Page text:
Judas also wrote one of the New Testament letters, the short letter called Jude. Given that he is mentioned last in the list it is likely that he was the youngest of the brothers, even as the placing of James as first indicates that he was the oldest of the four. Two grandchildren of Jude are mentioned by Eusebius in his church history and that they were leaders in the church who suffered martyrdom in the second century. Some years before then, they had been brought to court and asked about what they thought of Jesus. They replied that the kingdom of Jesus was heavenly and that he would return at the end of time to judge the world. There is also the possibility that a great-grandson of Jude was a leader in the church in Jerusalem.

The obvious comment that can be made about the brothers of Jesus is that a good example by itself does not convert sinners. These brothers had seen the flawless example of Jesus in the family home. For years, they had seen what he did and heard what he had said, yet they did not think that he was the Saviour. The example of Jesus does not seem to have impressed them.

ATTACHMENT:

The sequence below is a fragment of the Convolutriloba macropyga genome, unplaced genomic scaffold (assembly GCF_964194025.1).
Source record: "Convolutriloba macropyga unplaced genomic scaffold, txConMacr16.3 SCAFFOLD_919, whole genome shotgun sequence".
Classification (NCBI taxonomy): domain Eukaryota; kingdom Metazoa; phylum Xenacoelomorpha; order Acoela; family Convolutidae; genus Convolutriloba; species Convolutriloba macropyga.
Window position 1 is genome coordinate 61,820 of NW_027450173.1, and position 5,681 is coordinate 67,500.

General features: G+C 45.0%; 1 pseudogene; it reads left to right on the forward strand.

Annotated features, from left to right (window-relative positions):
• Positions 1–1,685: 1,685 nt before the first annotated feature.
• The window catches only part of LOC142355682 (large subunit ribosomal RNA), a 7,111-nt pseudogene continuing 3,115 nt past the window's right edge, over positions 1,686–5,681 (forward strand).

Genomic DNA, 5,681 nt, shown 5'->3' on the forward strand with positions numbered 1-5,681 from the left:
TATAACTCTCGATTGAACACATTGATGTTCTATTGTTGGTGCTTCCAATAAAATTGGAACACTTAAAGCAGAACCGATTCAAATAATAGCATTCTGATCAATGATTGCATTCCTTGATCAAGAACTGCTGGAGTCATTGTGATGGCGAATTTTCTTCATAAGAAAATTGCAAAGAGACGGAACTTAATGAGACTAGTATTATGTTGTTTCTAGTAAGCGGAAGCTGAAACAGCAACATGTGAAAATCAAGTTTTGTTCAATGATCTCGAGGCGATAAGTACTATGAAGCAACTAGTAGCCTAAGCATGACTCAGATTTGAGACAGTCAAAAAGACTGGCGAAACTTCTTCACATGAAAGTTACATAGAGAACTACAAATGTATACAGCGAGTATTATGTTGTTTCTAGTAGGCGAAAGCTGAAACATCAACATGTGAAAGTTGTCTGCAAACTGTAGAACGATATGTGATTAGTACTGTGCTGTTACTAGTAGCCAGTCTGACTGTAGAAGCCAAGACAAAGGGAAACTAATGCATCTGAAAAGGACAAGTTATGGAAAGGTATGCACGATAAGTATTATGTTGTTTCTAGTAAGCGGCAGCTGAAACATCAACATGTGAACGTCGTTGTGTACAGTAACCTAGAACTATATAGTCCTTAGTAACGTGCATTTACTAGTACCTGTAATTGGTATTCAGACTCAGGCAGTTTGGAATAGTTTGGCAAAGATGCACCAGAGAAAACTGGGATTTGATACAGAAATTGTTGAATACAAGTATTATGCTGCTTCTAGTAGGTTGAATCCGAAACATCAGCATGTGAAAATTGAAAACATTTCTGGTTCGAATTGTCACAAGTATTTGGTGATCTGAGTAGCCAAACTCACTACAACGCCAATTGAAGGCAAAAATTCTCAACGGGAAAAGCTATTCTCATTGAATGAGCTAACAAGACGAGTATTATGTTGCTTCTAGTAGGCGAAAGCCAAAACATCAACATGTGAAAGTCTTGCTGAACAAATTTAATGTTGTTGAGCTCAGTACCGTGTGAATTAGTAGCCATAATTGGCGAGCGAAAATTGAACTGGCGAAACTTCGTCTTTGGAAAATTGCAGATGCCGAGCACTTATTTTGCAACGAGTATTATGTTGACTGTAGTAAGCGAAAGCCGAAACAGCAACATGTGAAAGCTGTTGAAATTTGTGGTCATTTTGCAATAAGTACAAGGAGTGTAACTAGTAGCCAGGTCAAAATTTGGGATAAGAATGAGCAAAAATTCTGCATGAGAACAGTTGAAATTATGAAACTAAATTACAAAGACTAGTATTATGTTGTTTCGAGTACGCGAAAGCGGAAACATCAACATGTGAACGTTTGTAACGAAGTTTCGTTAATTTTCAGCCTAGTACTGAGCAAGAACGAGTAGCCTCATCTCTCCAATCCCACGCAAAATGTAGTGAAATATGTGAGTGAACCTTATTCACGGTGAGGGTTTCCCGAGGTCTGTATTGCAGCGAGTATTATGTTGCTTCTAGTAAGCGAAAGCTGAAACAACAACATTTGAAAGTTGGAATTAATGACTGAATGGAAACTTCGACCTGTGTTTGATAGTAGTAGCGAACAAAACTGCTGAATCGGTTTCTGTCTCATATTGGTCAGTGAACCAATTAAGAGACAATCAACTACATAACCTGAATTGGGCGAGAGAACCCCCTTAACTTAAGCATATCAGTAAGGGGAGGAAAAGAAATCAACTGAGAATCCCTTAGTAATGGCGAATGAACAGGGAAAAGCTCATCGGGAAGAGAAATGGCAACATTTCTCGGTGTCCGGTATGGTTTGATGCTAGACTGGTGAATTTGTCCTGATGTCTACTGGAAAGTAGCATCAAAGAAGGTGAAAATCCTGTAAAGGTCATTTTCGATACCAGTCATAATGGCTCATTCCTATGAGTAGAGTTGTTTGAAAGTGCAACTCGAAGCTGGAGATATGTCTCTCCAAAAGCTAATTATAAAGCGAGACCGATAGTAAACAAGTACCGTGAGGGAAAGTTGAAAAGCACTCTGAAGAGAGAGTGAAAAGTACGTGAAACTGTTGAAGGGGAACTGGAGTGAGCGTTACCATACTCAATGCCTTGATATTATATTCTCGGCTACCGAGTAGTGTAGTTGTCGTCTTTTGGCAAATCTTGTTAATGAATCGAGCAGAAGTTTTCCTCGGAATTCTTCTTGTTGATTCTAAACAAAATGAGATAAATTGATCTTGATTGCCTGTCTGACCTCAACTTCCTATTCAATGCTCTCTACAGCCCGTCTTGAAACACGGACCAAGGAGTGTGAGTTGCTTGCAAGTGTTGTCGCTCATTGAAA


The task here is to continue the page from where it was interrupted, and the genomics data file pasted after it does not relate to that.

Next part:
Of course, it is very important to be a good example. Peter reminds his readers that they are to follow in the steps of Jesus. Paul tells the Philippians to imitate the example of humility that Jesus showed. Yet more is needed in order to bring a sinner to seek mercy. It is true that the Lord can use a good example as part of the process of how a person comes to faith. Yet we know that thousands of people witness good examples every day and don’t become Christians.

In addition to being a good example, we need to engage in other duties in order for conversions to happen. Prayer is necessary. I wonder how often Jesus prayed for his earthly family. The human mind of Jesus had to pray about relationships and daily activities. He would have prayed lovingly for them, yet he had to wait for many years before they showed a spiritual interest in him.